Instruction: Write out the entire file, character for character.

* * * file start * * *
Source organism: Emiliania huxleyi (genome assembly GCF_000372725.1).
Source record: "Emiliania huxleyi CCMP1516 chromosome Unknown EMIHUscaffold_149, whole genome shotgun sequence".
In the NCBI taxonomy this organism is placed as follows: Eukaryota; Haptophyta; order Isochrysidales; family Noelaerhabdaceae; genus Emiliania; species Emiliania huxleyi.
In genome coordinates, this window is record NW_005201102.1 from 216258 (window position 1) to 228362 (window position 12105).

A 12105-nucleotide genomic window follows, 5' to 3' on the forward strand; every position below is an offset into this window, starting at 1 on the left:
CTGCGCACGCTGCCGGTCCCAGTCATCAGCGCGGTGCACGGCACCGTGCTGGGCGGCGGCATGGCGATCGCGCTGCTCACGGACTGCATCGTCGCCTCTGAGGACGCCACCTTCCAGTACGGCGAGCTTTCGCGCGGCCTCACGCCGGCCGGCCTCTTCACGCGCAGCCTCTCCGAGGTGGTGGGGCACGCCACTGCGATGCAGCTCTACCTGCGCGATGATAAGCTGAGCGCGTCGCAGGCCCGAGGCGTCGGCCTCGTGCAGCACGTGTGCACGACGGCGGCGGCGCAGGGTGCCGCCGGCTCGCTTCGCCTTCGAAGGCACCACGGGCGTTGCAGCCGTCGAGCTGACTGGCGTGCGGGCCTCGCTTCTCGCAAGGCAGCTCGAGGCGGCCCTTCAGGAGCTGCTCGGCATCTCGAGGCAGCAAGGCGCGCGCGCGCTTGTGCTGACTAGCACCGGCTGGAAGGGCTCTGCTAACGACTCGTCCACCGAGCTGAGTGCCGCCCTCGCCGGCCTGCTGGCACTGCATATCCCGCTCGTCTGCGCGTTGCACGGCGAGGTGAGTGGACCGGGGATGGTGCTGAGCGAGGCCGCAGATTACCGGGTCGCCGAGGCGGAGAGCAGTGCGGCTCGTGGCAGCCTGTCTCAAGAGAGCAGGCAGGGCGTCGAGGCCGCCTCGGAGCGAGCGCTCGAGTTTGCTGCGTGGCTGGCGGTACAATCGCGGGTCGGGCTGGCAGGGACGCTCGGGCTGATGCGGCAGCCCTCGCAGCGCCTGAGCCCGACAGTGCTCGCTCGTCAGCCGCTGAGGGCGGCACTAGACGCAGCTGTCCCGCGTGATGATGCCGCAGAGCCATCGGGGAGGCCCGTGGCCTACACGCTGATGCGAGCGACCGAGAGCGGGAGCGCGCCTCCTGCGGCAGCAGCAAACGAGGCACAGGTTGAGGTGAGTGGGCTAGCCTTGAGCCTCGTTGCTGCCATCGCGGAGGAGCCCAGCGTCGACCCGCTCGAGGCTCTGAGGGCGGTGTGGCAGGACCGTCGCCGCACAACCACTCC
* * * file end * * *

Source organism: Emiliania huxleyi (genome assembly GCF_000372725.1).
Source record: "Emiliania huxleyi CCMP1516 chromosome Unknown EMIHUscaffold_149, whole genome shotgun sequence".
In the NCBI taxonomy this organism is placed as follows: Eukaryota; Haptophyta; order Isochrysidales; family Noelaerhabdaceae; genus Emiliania; species Emiliania huxleyi.
In genome coordinates, this window is record NW_005201102.1 from 216258 (window position 1) to 228362 (window position 12105).

A 12105-nucleotide genomic window follows, 5' to 3' on the forward strand; every position below is an offset into this window, starting at 1 on the left:
CTGCGCACGCTGCCGGTCCCAGTCATCAGCGCGGTGCACGGCACCGTGCTGGGCGGCGGCATGGCGATCGCGCTGCTCACGGACTGCATCGTCGCCTCTGAGGACGCCACCTTCCAGTACGGCGAGCTTTCGCGCGGCCTCACGCCGGCCGGCCTCTTCACGCGCAGCCTCTCCGAGGTGGTGGGGCACGCCACTGCGATGCAGCTCTACCTGCGCGATGATAAGCTGAGCGCGTCGCAGGCCCGAGGCGTCGGCCTCGTGCAGCACGTGTGCACGACGGCGGCGGCGCAGGGTGCCGCCGGCTCGCTTCGCCTTCGAAGGCACCACGGGCGTTGCAGCCGTCGAGCTGACTGGCGTGCGGGCCTCGCTTCTCGCAAGGCAGCTCGAGGCGGCCCTTCAGGAGCTGCTCGGCATCTCGAGGCAGCAAGGCGCGCGCGCGCTTGTGCTGACTAGCACCGGCTGGAAGGGCTCTGCTAACGACTCGTCCACCGAGCTGAGTGCCGCCCTCGCCGGCCTGCTGGCACTGCATATCCCGCTCGTCTGCGCGTTGCACGGCGAGGTGAGTGGACCGGGGATGGTGCTGAGCGAGGCCGCAGATTACCGGGTCGCCGAGGCGGAGAGCAGTGCGGCTCGTGGCAGCCTGTCTCAAGAGAGCAGGCAGGGCGTCGAGGCCGCCTCGGAGCGAGCGCTCGAGTTTGCTGCGTGGCTGGCGGTACAATCGCGGGTCGGGCTGGCAGGGACGCTCGGGCTGATGCGGCAGCCCTCGCAGCGCCTGAGCCCGACAGTGCTCGCTCGTCAGCCGCTGAGGGCGGCACTAGACGCAGCTGTCCCGCGTGATGATGCCGCAGAGCCATCGGGGAGGCCCGTGGCCTACACGCTGATGCGAGCGACCGAGAGCGGGAGCGCGCCTCCTGCGGCAGCAGCAAACGAGGCACAGGTTGAGGTGAGTGGGCTAGCCTTGAGCCTCGTTGCTGCCATCGCGGAGGAGCCCAGCGTCGACCCGCTCGAGGCTCTGAGGGCGGTGTGGCAGGACCGTCGCCGCACAACCACTCC